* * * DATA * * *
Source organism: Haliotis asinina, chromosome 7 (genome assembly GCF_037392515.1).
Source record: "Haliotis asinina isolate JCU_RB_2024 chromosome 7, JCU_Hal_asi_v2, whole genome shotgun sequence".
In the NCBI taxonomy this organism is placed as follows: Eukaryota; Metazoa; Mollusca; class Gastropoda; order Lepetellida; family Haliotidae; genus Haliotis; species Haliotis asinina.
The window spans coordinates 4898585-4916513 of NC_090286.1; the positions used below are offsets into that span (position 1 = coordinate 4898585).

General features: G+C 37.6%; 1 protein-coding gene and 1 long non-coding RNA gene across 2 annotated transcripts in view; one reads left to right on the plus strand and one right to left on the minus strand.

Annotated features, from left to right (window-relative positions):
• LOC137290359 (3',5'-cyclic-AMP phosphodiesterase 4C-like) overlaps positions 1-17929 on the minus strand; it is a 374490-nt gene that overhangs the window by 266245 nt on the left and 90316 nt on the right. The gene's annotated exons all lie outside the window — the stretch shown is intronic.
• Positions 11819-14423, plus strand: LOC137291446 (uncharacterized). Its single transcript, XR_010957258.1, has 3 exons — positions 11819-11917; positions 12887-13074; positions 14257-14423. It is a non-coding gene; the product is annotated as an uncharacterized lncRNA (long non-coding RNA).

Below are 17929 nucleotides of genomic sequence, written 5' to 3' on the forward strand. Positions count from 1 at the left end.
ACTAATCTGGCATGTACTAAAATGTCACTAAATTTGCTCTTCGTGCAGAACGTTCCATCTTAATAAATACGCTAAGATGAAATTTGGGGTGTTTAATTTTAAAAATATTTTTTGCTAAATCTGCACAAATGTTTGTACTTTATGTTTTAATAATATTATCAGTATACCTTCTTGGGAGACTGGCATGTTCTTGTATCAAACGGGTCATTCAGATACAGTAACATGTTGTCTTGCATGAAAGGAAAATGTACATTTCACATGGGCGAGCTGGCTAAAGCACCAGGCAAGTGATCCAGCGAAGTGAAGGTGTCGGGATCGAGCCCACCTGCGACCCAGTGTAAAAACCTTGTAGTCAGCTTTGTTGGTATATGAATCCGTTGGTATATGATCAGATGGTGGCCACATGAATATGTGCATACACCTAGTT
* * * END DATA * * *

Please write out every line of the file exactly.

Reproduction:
Source organism: Haliotis asinina, chromosome 7 (genome assembly GCF_037392515.1).
Source record: "Haliotis asinina isolate JCU_RB_2024 chromosome 7, JCU_Hal_asi_v2, whole genome shotgun sequence".
In the NCBI taxonomy this organism is placed as follows: Eukaryota; Metazoa; Mollusca; class Gastropoda; order Lepetellida; family Haliotidae; genus Haliotis; species Haliotis asinina.
The window spans coordinates 4898585-4916513 of NC_090286.1; the positions used below are offsets into that span (position 1 = coordinate 4898585).

General features: G+C 37.6%; 1 protein-coding gene and 1 long non-coding RNA gene across 2 annotated transcripts in view; one reads left to right on the plus strand and one right to left on the minus strand.

Annotated features, from left to right (window-relative positions):
• LOC137290359 (3',5'-cyclic-AMP phosphodiesterase 4C-like) overlaps positions 1-17929 on the minus strand; it is a 374490-nt gene that overhangs the window by 266245 nt on the left and 90316 nt on the right. The gene's annotated exons all lie outside the window — the stretch shown is intronic.
• Positions 11819-14423, plus strand: LOC137291446 (uncharacterized). Its single transcript, XR_010957258.1, has 3 exons — positions 11819-11917; positions 12887-13074; positions 14257-14423. It is a non-coding gene; the product is annotated as an uncharacterized lncRNA (long non-coding RNA).

Below are 17929 nucleotides of genomic sequence, written 5' to 3' on the forward strand. Positions count from 1 at the left end.
ACTAATCTGGCATGTACTAAAATGTCACTAAATTTGCTCTTCGTGCAGAACGTTCCATCTTAATAAATACGCTAAGATGAAATTTGGGGTGTTTAATTTTAAAAATATTTTTTGCTAAATCTGCACAAATGTTTGTACTTTATGTTTTAATAATATTATCAGTATACCTTCTTGGGAGACTGGCATGTTCTTGTATCAAACGGGTCATTCAGATACAGTAACATGTTGTCTTGCATGAAAGGAAAATGTACATTTCACATGGGCGAGCTGGCTAAAGCACCAGGCAAGTGATCCAGCGAAGTGAAGGTGTCGGGATCGAGCCCACCTGCGACCCAGTGTAAAAACCTTGTAGTCAGCTTTGTTGGTATATGAATCCGTTGGTATATGATCAGATGGTGGCCACATGAATATGTGCATACACCTAGTT